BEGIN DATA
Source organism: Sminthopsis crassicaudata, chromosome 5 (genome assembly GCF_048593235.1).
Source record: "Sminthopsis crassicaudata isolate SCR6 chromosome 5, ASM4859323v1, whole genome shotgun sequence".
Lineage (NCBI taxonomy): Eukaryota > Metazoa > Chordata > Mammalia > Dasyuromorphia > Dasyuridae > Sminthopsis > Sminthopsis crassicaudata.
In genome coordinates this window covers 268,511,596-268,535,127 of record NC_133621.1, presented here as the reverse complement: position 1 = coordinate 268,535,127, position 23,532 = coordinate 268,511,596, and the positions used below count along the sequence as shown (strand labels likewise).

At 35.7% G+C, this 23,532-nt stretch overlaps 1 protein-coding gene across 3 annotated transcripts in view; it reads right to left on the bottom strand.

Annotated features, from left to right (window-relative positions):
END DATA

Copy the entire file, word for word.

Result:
Source organism: Sminthopsis crassicaudata, chromosome 5 (genome assembly GCF_048593235.1).
Source record: "Sminthopsis crassicaudata isolate SCR6 chromosome 5, ASM4859323v1, whole genome shotgun sequence".
Lineage (NCBI taxonomy): Eukaryota > Metazoa > Chordata > Mammalia > Dasyuromorphia > Dasyuridae > Sminthopsis > Sminthopsis crassicaudata.
In genome coordinates this window covers 268,511,596-268,535,127 of record NC_133621.1, presented here as the reverse complement: position 1 = coordinate 268,535,127, position 23,532 = coordinate 268,511,596, and the positions used below count along the sequence as shown (strand labels likewise).

At 35.7% G+C, this 23,532-nt stretch overlaps 1 protein-coding gene across 3 annotated transcripts in view; it reads right to left on the bottom strand.

Annotated features, from left to right (window-relative positions):